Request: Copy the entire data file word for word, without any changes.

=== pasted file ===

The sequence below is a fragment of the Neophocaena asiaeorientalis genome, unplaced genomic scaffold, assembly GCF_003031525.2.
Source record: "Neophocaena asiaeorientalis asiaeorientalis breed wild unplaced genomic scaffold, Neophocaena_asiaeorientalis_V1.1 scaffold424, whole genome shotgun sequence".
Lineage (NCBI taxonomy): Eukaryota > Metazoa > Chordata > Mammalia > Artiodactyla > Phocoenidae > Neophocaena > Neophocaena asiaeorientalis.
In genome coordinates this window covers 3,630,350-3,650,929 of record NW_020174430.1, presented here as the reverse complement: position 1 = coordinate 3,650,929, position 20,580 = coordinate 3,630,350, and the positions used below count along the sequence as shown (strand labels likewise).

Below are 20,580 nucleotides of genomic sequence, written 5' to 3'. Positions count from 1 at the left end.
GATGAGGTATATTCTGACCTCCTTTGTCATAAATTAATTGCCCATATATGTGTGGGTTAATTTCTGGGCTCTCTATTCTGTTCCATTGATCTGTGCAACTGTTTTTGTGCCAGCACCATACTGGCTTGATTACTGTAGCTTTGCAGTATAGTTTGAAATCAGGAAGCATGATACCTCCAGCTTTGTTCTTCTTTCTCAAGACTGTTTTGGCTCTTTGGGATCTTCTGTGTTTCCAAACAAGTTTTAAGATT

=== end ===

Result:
The sequence below is a fragment of the Neophocaena asiaeorientalis genome, unplaced genomic scaffold, assembly GCF_003031525.2.
Source record: "Neophocaena asiaeorientalis asiaeorientalis breed wild unplaced genomic scaffold, Neophocaena_asiaeorientalis_V1.1 scaffold424, whole genome shotgun sequence".
Lineage (NCBI taxonomy): Eukaryota > Metazoa > Chordata > Mammalia > Artiodactyla > Phocoenidae > Neophocaena > Neophocaena asiaeorientalis.
In genome coordinates this window covers 3,630,350-3,650,929 of record NW_020174430.1, presented here as the reverse complement: position 1 = coordinate 3,650,929, position 20,580 = coordinate 3,630,350, and the positions used below count along the sequence as shown (strand labels likewise).

Below are 20,580 nucleotides of genomic sequence, written 5' to 3'. Positions count from 1 at the left end.
GATGAGGTATATTCTGACCTCCTTTGTCATAAATTAATTGCCCATATATGTGTGGGTTAATTTCTGGGCTCTCTATTCTGTTCCATTGATCTGTGCAACTGTTTTTGTGCCAGCACCATACTGGCTTGATTACTGTAGCTTTGCAGTATAGTTTGAAATCAGGAAGCATGATACCTCCAGCTTTGTTCTTCTTTCTCAAGACTGTTTTGGCTCTTTGGGATCTTCTGTGTTTCCAAACAAGTTTTAAGATT